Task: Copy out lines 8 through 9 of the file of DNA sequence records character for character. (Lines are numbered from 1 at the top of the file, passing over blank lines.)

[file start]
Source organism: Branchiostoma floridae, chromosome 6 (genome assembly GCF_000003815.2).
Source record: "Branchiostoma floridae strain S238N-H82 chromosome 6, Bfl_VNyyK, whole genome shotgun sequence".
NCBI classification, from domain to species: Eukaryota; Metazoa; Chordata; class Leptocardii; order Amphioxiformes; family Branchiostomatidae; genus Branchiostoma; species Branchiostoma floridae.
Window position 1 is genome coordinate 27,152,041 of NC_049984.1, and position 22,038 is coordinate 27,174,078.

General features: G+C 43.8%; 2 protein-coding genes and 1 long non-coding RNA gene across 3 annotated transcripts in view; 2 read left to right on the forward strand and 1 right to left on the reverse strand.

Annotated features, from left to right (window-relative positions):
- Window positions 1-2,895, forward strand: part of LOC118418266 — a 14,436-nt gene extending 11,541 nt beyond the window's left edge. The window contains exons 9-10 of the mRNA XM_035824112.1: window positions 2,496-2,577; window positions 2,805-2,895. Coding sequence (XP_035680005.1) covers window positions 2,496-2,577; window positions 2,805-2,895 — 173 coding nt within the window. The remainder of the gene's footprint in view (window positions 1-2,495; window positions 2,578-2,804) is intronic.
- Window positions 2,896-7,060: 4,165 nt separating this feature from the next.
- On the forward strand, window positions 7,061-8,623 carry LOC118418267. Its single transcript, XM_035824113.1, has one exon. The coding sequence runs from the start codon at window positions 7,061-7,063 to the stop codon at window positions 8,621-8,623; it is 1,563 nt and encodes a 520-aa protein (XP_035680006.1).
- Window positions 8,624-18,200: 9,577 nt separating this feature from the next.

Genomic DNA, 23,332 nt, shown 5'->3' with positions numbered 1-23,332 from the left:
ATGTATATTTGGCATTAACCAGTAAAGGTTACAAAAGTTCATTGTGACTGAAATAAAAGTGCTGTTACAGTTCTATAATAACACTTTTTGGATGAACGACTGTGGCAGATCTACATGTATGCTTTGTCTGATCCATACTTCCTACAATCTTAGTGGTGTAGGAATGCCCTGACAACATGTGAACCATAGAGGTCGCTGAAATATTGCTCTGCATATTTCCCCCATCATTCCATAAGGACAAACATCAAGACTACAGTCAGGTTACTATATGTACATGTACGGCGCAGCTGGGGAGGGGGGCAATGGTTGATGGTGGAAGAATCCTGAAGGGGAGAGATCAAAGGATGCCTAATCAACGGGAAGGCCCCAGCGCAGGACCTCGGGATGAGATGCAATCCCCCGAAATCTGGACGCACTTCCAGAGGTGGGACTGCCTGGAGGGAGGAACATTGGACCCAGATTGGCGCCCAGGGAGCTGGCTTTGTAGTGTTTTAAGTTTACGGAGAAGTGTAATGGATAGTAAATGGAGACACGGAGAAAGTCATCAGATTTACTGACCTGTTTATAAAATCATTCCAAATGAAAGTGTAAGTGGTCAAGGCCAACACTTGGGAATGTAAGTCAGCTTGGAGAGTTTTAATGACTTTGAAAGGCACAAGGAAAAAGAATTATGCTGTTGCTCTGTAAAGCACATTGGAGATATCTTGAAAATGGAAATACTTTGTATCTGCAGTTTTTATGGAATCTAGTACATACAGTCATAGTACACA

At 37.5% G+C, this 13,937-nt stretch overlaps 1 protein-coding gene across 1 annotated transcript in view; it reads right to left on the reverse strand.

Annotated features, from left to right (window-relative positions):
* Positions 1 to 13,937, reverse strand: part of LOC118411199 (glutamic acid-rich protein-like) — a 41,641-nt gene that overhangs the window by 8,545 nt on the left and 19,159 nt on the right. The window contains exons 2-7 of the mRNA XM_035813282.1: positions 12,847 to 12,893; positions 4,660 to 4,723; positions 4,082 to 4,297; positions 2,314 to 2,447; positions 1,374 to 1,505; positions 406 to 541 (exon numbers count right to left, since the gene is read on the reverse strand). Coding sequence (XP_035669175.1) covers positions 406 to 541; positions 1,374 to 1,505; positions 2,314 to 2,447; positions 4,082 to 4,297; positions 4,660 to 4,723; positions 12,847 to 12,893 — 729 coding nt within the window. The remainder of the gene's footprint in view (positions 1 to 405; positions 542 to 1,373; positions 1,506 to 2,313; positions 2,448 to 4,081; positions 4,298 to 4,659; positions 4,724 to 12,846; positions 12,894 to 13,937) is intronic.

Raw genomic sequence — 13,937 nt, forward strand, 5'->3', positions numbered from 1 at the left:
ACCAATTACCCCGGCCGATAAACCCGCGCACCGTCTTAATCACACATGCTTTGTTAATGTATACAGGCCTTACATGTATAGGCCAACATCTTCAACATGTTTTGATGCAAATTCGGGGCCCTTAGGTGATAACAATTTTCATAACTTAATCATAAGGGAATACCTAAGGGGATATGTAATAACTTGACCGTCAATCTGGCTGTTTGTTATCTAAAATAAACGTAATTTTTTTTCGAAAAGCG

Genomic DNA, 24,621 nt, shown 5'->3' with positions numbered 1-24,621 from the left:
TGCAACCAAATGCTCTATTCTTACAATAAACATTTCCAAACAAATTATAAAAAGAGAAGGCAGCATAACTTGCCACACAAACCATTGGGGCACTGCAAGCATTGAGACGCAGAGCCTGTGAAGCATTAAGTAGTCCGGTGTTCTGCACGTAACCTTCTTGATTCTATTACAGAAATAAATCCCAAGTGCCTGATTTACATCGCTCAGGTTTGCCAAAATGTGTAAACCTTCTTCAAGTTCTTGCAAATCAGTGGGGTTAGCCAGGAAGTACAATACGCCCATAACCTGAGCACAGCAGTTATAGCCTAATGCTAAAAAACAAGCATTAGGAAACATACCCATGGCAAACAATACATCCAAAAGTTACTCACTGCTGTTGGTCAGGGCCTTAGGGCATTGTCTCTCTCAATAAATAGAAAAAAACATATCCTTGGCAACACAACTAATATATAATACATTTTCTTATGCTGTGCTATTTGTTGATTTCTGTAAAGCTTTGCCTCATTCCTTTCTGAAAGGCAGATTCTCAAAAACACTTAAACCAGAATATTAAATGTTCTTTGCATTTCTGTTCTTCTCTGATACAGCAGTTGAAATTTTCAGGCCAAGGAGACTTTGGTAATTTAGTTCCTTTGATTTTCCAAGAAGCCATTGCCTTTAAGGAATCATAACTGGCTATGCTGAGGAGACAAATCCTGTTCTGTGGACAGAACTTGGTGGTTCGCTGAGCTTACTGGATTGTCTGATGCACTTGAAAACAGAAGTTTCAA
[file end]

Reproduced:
- Window positions 2,896-7,060: 4,165 nt separating this feature from the next.
- On the forward strand, window positions 7,061-8,623 carry LOC118418267. Its single transcript, XM_035824113.1, has one exon. The coding sequence runs from the start codon at window positions 7,061-7,063 to the stop codon at window positions 8,621-8,623; it is 1,563 nt and encodes a 520-aa protein (XP_035680006.1).